The one lesson I've learned from life: David Olusoga

The one lesson I’ve learned from life: David Olusoga says insecurity can drive your success

  • David Olusoga, 50, who lives in Bristol, presents A House Through Time on BBC2
  • Historian explained how his entire career has been shaped by insecurity 
  • He was brought up on a council estate and stopped having weekends at age 16

Historian David Olusoga OBE, 50, presents A House Through Time on BBC2. He lives with his partner and their daughter in Bristol. 

I was brought up on a council estate in Gateshead. Through university, I worked in bars and in a power station. I stopped having a two-day weekend aged 16.

I realised becoming an academic felt like never leaving school, and instead I wanted to work for the BBC and make history documentaries. I didn’t necessarily think I could do it. But it’s important to try something before you complain you weren’t given the chance.

When I did work experience in London, I slept on my sister Yinka’s sofa. That gave me just four months to get a paid media job. When I was on the brink of having to admit defeat, I got a job as a temporary researcher at BBC Radio 4, then later I became a radio producer.

David Olusoga, 50, (pictured) who lives in Bristol, revealed his career has been shaped by insecurity and the feeling that he can’t take his foot off the pedal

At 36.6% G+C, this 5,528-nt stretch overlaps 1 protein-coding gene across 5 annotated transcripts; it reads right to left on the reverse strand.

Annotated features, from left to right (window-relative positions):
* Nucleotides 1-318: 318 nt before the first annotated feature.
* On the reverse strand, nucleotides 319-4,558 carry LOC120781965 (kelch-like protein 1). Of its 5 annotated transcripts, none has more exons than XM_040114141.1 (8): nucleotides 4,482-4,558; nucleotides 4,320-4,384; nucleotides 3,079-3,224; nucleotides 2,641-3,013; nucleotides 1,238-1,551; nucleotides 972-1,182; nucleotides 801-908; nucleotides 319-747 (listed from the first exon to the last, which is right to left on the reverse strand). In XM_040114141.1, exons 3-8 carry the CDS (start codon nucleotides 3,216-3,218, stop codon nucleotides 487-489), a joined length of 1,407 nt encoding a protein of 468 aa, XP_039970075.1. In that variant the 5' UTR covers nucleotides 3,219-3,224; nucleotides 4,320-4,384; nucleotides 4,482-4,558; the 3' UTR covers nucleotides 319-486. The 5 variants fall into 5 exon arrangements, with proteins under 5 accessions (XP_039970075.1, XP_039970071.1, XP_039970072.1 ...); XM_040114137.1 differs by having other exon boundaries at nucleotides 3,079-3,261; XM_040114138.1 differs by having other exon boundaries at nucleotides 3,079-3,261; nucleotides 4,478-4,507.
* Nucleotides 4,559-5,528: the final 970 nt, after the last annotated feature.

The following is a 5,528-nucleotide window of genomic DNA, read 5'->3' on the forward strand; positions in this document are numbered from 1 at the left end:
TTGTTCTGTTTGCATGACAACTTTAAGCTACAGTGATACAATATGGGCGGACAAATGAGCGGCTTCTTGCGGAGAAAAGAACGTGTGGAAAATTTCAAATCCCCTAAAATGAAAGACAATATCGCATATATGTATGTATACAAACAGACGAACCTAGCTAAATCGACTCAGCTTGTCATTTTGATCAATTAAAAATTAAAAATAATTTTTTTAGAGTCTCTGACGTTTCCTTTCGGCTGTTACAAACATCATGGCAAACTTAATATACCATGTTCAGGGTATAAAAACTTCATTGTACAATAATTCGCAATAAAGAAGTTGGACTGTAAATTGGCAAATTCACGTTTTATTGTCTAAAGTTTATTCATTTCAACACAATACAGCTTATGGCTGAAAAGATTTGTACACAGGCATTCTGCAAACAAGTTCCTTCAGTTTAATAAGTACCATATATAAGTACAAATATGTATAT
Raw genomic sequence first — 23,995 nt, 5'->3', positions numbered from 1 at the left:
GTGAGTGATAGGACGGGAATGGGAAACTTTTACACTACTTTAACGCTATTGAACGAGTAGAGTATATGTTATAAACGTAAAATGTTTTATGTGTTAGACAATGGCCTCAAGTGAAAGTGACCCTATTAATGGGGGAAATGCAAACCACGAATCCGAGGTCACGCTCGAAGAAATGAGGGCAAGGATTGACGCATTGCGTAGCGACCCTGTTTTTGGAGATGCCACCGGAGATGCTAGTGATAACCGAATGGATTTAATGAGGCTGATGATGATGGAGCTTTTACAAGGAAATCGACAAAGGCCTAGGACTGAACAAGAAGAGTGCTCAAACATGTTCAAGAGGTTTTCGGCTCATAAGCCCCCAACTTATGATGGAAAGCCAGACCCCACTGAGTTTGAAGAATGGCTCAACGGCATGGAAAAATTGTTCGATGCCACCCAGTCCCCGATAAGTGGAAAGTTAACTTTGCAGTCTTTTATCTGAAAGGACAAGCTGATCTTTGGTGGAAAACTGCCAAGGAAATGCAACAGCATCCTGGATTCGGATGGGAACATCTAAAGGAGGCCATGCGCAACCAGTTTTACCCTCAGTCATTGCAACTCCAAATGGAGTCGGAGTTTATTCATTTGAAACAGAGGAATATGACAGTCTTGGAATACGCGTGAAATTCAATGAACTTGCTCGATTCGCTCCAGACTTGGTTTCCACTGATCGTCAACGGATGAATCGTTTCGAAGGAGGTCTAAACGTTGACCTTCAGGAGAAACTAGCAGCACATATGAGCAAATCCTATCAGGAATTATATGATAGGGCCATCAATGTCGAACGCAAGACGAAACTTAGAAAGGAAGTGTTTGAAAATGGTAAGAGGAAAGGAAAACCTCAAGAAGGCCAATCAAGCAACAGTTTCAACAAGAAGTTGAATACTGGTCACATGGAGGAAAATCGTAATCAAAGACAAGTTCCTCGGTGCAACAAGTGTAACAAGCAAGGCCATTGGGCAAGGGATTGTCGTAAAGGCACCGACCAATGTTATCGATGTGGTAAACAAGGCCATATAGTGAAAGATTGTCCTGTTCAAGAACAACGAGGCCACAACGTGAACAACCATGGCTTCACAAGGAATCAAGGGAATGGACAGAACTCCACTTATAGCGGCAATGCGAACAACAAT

I think it’s impossible for anyone of my background to not feel they have a lot to prove. I still don’t feel I can take my foot off the pedal. In some ways my entire career has been shaped by insecurity, that feeling that I’m not part of that inner club with the old school ties.

When I write about the Empire or slavery or racism in Britain, I sometimes get criticised for being unpatriotic. I love this country, but a mature nation can be honest about its inglorious chapters.

For the new series of A House Through Time, we look at an 18th-century sea captain’s house in Bristol and uncover stories of piracy, slavery and doomed romance. We also talk about World War II, which makes you think about the demands made on people in wartime.

Lockdown has been oppressive, but we’re not being asked to work in a munitions factory or endure rationing.

In the 20th and 21st century, we’ve been able to imagine our futures with a fair degree of confidence that we’re going to be able to build the lives we want. Most generations have not had that level of security. They lived with the risk of war, pestilence, harvests failing.

It’s a huge shift to go from the idea that the future awaits us, to the future isn’t certain. But we’ve been able to keep in touch. My mother loves the IT revolution. If I have a problem with my computer, I phone my mum. The world as it was is not coming back. But as a historian I’m struck by how people are able to adapt.

A House Through Time starts on BBC2 on Tuesday. 

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